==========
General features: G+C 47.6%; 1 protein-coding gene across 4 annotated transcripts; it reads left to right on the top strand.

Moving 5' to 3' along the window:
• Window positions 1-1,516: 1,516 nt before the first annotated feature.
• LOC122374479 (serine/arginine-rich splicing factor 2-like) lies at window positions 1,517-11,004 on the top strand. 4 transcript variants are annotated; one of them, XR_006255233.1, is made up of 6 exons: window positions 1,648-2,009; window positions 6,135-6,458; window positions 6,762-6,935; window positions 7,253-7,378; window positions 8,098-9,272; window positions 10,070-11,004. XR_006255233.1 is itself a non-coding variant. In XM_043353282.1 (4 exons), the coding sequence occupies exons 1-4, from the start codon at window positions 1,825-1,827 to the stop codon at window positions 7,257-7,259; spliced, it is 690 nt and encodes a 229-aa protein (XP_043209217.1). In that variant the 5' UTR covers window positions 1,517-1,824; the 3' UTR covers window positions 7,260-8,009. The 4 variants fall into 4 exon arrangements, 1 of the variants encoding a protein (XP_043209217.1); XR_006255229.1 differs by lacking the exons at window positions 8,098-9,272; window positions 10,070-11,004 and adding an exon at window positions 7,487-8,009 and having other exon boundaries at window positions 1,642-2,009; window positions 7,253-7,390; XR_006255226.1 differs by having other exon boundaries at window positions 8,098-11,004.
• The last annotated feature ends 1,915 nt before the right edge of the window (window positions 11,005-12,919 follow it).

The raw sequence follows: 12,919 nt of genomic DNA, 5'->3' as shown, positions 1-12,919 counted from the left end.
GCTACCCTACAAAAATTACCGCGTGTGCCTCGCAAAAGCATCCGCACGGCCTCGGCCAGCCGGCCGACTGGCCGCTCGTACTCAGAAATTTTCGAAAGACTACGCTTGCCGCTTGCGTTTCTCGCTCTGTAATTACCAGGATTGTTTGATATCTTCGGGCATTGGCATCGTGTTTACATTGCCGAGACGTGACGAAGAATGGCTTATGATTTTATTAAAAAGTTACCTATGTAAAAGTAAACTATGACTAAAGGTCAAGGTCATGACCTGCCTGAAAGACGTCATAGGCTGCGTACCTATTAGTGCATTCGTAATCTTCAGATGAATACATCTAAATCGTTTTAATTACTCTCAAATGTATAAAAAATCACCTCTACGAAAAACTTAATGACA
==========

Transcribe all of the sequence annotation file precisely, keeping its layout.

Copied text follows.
General features: G+C 47.6%; 1 protein-coding gene across 4 annotated transcripts; it reads left to right on the top strand.

Moving 5' to 3' along the window:
• Window positions 1-1,516: 1,516 nt before the first annotated feature.
• LOC122374479 (serine/arginine-rich splicing factor 2-like) lies at window positions 1,517-11,004 on the top strand. 4 transcript variants are annotated; one of them, XR_006255233.1, is made up of 6 exons: window positions 1,648-2,009; window positions 6,135-6,458; window positions 6,762-6,935; window positions 7,253-7,378; window positions 8,098-9,272; window positions 10,070-11,004. XR_006255233.1 is itself a non-coding variant. In XM_043353282.1 (4 exons), the coding sequence occupies exons 1-4, from the start codon at window positions 1,825-1,827 to the stop codon at window positions 7,257-7,259; spliced, it is 690 nt and encodes a 229-aa protein (XP_043209217.1). In that variant the 5' UTR covers window positions 1,517-1,824; the 3' UTR covers window positions 7,260-8,009. The 4 variants fall into 4 exon arrangements, 1 of the variants encoding a protein (XP_043209217.1); XR_006255229.1 differs by lacking the exons at window positions 8,098-9,272; window positions 10,070-11,004 and adding an exon at window positions 7,487-8,009 and having other exon boundaries at window positions 1,642-2,009; window positions 7,253-7,390; XR_006255226.1 differs by having other exon boundaries at window positions 8,098-11,004.
• The last annotated feature ends 1,915 nt before the right edge of the window (window positions 11,005-12,919 follow it).

The raw sequence follows: 12,919 nt of genomic DNA, 5'->3' as shown, positions 1-12,919 counted from the left end.
GCTACCCTACAAAAATTACCGCGTGTGCCTCGCAAAAGCATCCGCACGGCCTCGGCCAGCCGGCCGACTGGCCGCTCGTACTCAGAAATTTTCGAAAGACTACGCTTGCCGCTTGCGTTTCTCGCTCTGTAATTACCAGGATTGTTTGATATCTTCGGGCATTGGCATCGTGTTTACATTGCCGAGACGTGACGAAGAATGGCTTATGATTTTATTAAAAAGTTACCTATGTAAAAGTAAACTATGACTAAAGGTCAAGGTCATGACCTGCCTGAAAGACGTCATAGGCTGCGTACCTATTAGTGCATTCGTAATCTTCAGATGAATACATCTAAATCGTTTTAATTACTCTCAAATGTATAAAAAATCACCTCTACGAAAAACTTAATGACA